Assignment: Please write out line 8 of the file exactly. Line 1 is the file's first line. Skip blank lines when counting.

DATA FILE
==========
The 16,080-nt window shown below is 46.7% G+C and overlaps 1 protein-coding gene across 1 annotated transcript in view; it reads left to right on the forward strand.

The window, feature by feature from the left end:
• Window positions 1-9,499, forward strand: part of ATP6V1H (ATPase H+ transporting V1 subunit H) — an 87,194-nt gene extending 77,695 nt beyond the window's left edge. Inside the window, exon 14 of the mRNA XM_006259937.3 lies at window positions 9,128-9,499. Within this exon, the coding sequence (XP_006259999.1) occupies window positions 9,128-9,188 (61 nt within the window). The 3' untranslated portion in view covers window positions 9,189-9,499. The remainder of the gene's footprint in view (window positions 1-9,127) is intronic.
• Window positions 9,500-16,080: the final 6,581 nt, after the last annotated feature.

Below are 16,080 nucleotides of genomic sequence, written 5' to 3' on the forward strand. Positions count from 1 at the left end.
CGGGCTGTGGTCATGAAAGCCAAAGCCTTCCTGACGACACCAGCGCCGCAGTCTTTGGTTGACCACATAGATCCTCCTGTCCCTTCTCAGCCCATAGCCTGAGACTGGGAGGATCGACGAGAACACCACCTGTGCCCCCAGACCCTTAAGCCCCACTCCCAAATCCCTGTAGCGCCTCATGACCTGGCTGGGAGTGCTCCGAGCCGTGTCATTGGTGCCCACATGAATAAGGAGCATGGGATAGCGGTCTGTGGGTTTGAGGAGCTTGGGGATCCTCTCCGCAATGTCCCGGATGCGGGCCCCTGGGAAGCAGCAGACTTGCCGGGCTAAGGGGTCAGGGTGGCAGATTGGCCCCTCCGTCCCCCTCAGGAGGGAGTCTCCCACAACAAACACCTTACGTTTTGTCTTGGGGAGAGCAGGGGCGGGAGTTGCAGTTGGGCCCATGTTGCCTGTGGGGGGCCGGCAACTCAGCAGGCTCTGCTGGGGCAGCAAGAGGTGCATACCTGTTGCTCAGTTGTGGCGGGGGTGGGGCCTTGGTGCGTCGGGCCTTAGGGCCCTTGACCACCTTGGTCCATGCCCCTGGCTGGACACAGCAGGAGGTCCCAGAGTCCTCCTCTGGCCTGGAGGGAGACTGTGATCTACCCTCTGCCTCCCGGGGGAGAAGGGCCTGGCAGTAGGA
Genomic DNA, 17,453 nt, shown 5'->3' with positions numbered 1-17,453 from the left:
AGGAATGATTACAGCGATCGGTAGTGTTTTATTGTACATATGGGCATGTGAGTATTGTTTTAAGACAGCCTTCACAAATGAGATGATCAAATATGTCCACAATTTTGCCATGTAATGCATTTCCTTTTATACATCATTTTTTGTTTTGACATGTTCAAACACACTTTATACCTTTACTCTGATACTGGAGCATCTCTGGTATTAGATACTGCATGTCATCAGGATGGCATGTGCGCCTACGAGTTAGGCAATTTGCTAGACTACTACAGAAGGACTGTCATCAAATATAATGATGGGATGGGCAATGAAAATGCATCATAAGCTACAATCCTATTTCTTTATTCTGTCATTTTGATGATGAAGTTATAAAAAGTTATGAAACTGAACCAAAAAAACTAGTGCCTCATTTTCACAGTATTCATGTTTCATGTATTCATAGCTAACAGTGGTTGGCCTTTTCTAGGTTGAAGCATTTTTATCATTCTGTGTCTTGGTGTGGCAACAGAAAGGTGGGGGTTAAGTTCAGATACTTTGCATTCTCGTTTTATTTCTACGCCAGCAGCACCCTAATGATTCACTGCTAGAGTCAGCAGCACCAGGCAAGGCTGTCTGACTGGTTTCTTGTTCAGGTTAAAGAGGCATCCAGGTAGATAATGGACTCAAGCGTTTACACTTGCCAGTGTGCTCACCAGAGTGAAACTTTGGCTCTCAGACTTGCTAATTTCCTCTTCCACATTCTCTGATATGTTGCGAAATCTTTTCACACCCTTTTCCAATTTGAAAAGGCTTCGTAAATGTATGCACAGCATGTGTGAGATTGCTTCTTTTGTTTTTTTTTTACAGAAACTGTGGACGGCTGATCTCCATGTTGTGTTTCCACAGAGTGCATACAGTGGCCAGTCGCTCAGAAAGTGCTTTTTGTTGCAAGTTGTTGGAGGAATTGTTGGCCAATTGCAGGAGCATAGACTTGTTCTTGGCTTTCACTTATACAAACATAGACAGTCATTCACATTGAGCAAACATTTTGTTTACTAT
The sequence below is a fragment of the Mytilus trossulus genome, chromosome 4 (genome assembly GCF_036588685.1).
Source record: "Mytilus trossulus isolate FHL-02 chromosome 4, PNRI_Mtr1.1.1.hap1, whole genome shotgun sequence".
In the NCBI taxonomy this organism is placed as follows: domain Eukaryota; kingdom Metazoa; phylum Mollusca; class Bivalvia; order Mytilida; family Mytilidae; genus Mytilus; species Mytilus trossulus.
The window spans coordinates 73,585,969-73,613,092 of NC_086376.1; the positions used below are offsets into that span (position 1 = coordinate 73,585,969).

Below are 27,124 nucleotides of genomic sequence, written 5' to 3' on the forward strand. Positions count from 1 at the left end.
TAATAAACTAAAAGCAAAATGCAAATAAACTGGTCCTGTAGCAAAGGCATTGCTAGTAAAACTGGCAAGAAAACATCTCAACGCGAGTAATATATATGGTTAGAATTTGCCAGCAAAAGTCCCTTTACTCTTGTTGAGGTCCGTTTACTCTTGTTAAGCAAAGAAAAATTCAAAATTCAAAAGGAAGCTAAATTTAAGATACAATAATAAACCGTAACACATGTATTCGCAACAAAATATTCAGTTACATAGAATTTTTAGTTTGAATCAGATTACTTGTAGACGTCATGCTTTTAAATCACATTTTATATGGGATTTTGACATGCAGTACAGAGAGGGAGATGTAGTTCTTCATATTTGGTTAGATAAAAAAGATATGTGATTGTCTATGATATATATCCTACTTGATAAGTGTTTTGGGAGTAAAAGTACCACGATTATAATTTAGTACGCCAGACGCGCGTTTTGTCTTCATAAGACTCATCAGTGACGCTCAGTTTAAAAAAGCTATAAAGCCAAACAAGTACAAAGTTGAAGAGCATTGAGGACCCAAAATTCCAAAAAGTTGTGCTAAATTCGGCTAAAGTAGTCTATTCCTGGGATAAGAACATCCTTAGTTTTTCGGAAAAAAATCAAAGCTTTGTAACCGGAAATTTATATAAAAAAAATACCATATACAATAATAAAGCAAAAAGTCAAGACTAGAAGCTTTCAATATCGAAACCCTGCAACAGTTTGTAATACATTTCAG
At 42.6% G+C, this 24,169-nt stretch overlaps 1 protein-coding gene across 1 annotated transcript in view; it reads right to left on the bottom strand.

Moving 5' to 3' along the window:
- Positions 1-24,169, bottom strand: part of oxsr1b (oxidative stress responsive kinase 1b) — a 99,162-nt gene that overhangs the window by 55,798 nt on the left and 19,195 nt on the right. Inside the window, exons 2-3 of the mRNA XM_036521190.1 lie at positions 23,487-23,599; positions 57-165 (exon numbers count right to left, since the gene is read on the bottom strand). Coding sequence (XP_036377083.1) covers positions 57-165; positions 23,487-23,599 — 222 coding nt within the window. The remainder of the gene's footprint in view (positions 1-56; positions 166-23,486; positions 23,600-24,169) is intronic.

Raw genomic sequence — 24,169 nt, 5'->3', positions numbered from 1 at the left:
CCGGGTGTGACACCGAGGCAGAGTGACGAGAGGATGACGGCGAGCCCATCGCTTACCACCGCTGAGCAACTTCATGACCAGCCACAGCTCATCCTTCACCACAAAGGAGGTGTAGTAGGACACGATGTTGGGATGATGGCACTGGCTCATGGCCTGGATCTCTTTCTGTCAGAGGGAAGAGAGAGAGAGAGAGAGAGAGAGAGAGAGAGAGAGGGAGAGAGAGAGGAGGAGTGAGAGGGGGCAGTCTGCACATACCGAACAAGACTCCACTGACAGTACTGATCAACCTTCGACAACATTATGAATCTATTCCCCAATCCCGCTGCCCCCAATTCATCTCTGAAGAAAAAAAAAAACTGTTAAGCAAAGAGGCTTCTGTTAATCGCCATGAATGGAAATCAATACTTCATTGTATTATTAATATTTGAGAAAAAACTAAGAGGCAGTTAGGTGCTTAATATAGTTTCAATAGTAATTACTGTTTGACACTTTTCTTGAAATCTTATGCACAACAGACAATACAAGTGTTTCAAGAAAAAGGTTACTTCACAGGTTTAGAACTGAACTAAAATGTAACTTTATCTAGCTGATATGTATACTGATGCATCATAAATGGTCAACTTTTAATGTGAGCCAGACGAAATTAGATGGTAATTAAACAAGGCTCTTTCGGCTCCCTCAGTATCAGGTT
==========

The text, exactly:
AGGAATGATTACAGCGATCGGTAGTGTTTTATTGTACATATGGGCATGTGAGTATTGTTTTAAGACAGCCTTCACAAATGAGATGATCAAATATGTCCACAATTTTGCCATGTAATGCATTTCCTTTTATACATCATTTTTTGTTTTGACATGTTCAAACACACTTTATACCTTTACTCTGATACTGGAGCATCTCTGGTATTAGATACTGCATGTCATCAGGATGGCATGTGCGCCTACGAGTTAGGCAATTTGCTAGACTACTACAGAAGGACTGTCATCAAATATAATGATGGGATGGGCAATGAAAATGCATCATAAGCTACAATCCTATTTCTTTATTCTGTCATTTTGATGATGAAGTTATAAAAAGTTATGAAACTGAACCAAAAAAACTAGTGCCTCATTTTCACAGTATTCATGTTTCATGTATTCATAGCTAACAGTGGTTGGCCTTTTCTAGGTTGAAGCATTTTTATCATTCTGTGTCTTGGTGTGGCAACAGAAAGGTGGGGGTTAAGTTCAGATACTTTGCATTCTCGTTTTATTTCTACGCCAGCAGCACCCTAATGATTCACTGCTAGAGTCAGCAGCACCAGGCAAGGCTGTCTGACTGGTTTCTTGTTCAGGTTAAAGAGGCATCCAGGTAGATAATGGACTCAAGCGTTTACACTTGCCAGTGTGCTCACCAGAGTGAAACTTTGGCTCTCAGACTTGCTAATTTCCTCTTCCACATTCTCTGATATGTTGCGAAATCTTTTCACACCCTTTTCCAATTTGAAAAGGCTTCGTAAATGTATGCACAGCATGTGTGAGATTGCTTCTTTTGTTTTTTTTTTACAGAAACTGTGGACGGCTGATCTCCATGTTGTGTTTCCACAGAGTGCATACAGTGGCCAGTCGCTCAGAAAGTGCTTTTTGTTGCAAGTTGTTGGAGGAATTGTTGGCCAATTGCAGGAGCATAGACTTGTTCTTGGCTTTCACTTATACAAACATAGACAGTCATTCACATTGAGCAAACATTTTGTTTACTAT